5 Adam Scott. Hey, that run of his couldn't have lasted forever, right? I mean, first he spent a week frolicking in Maui with Kate Hudson, then he followed by finishing with a share of second place at the Sony Open.

If good things really do happen in threes, I would have half-expected Scott to win the Powerball lottery during a brief layover to refuel the private jet en route to his next event. Instead, neither of those things happened. Scott flew commercial, and the Aussie's clubs were lost somewhere between Hawaii and Qatar -- a distance of only, oh, 8,674 miles, give or take.

Though the clubs were retrieved, Scott played like a man who was still trying to get reacquainted with them after a few days of alone time. Seeking the career hat trick in Qatar -- he won in each of his previous two appearances -- the Aussie shot 73-70 to make the cut by a stroke before following with a strong 70-67 on the weekend for a backdoor T-21 result.

Hmmm ... maybe being Adam Scott isn't so bad after all.

6Boo Weekley and Brandt Snedeker. The Americans' first trip to Qatar was a quick one, as each missed the cut and was done with the excursion by Friday afternoon.

Weekley's 74-73 included eight holes of bogey or worse, but even more upsetting for those Boo-Birds out there is the fact that he once again reiterated a desire to call it quits from the game sooner rather than later.

"I'm just here to play the game so I can get what I want to get out of it and then I'm done," Weekley said Wednesday before the tournament. "I love the competition. I love the fact of being able to go out and play and compete as good as I do, but at the same time, I hate it. I just hate it, you know what I mean? I hate to know that I've got to get up every morning and grind over something that don't mean a hill of beans."

Snedeker finished two strokes better, but the real news is that he decided to follow in the footsteps of Weekley, Anthony Kim and Camilo Villegas by declaring his status as an affiliate member of the European Tour prior to the event. He will need to play 11 more tourneys in order to qualify for the inaugural Race to Dubai this autumn.

7 Daniel Chopra. A few weeks ago during a conference call in advance of his first stint as host of the Bob Hope Classic, I asked Arnold Palmer to name the young players on tour who have impressed him as of late. He rattled off a list of names, both young and old, that sounded like a recitation of a who's who in the game today -- Tiger Woods, Padraig Harrington, Sergio Garcia, Vijay Singh, Adam Scott, Trevor Immelman, Anthony Kim and Steve Stricker -- before ultimately landing on one guy who isn't considered a superstar.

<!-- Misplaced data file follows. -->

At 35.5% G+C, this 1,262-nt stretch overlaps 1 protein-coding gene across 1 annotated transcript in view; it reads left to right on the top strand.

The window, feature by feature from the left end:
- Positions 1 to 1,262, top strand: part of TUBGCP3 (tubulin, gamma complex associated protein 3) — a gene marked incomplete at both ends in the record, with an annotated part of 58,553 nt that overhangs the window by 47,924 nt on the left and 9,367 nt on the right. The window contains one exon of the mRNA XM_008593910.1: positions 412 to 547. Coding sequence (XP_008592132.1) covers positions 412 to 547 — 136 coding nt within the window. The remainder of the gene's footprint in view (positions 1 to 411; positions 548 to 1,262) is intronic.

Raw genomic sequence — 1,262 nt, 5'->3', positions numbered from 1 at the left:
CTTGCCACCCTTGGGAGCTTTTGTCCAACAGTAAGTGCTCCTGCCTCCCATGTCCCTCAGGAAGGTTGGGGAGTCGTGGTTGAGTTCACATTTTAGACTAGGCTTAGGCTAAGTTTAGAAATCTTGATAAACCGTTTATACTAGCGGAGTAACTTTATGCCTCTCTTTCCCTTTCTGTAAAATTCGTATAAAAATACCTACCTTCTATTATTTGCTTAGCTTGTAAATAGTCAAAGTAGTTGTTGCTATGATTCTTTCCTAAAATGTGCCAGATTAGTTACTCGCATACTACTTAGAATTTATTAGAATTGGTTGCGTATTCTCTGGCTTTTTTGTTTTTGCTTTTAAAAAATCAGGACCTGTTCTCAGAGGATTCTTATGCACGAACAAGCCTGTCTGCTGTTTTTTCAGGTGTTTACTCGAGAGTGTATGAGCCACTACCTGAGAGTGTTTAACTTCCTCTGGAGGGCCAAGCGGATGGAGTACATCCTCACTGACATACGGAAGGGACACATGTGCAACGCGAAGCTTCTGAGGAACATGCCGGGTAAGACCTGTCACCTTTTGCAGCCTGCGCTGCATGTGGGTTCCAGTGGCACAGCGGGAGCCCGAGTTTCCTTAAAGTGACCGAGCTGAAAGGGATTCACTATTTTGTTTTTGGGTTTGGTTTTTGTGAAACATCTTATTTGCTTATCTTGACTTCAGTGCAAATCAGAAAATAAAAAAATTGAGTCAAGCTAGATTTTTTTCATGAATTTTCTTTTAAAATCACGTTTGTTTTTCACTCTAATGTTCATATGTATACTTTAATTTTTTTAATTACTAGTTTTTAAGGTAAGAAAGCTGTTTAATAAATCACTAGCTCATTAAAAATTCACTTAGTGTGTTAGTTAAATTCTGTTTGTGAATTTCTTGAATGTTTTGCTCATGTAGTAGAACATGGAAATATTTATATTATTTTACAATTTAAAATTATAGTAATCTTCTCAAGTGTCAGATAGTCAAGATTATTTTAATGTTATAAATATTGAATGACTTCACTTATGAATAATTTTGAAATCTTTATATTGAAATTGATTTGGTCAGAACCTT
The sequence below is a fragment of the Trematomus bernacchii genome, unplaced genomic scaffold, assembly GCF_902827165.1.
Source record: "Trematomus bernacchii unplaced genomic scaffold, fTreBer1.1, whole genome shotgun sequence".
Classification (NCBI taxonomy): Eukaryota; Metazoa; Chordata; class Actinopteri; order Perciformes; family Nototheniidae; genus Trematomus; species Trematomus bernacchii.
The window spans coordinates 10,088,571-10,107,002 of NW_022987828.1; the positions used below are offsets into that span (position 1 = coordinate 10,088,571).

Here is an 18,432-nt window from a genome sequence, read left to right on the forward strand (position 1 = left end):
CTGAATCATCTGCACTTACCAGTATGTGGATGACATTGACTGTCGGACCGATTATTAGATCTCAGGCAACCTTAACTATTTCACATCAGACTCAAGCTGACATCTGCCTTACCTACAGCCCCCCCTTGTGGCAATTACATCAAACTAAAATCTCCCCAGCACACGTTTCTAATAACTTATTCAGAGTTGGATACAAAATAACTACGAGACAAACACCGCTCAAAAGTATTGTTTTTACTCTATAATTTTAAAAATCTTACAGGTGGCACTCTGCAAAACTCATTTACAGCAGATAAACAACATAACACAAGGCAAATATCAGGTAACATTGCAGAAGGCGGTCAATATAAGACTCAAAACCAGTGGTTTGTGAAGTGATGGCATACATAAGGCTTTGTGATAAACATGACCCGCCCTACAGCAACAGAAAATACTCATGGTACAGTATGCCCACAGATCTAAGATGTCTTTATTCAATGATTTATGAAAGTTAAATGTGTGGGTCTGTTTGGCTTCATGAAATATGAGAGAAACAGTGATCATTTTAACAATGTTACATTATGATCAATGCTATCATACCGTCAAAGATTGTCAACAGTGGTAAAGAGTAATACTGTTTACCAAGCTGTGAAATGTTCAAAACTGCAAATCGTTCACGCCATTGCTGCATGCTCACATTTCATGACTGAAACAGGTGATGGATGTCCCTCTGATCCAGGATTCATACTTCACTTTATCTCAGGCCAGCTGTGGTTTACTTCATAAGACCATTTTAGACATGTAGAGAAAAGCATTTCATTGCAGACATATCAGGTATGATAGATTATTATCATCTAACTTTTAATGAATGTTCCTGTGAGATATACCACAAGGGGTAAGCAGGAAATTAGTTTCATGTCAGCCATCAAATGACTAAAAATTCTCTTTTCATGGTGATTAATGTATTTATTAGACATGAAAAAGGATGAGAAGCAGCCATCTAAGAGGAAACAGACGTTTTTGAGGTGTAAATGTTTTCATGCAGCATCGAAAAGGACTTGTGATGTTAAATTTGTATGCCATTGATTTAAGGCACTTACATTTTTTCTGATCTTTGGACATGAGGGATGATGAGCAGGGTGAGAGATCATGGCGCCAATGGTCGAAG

"I've watched Daniel Chopra," Palmer said, "who has won a couple events and certainly looks outstanding to me as an upcoming golfer."

It's hardly a coincidence that Arnie picked the man who's an Orlando resident via Sweden and India. Chopra plays out of Palmer's Bay Hill Club & Lodge and has often spoken about the positive influence The King has had on his career.

Chopra hasn't exactly emulated Palmer in the early part of the season, though. After winning last year's season-opening Mercedes-Benz Championship, then undergoing major swing changes that resulted in no other top-10 finishes in 26 more starts, Chopra defended his title by finishing T-27 in the 33-man field at Kapalua, then missed the cut at the Sony Open and was one of only eight players to finish his four rounds over 3-under-par or worse at the Hope this week.

Wish I could say there's a light at the end of the tunnel for Chopra, because he really is a better player than he has shown since last year's victory, but 12-plus months without a top-10 result is too much of a trend to ignore.

Three wishes

8 I wish we could find out the identity of Deep Throat in the European Ryder Cup captain scandal. And yes, "scandal" is the right word for the situation on the other side of the pond.

Just a few weeks ago, Jose Maria Olazabal and Sandy Lyle were considered the odds-on favorites to land the role. But a heated meeting of the search committee led to the emergence of Colin Montgomerie as a leading candidate.

In itself, such news may not be considered overly scandalous, but it appears someone may have leaked this information to the betting parlors, tipping them off as to Monty's newfound candidacy -- which immediately lowered his odds from that of a 50-1 long shot to even-money favorite. If you want to take the conspiracy theory one step further, consider the fact that it's not out of the realm of possibility that someone in attendance at the committee meeting sensed the growing sentiment for Monty, then placed a large wager on the man who will likely be the next captain.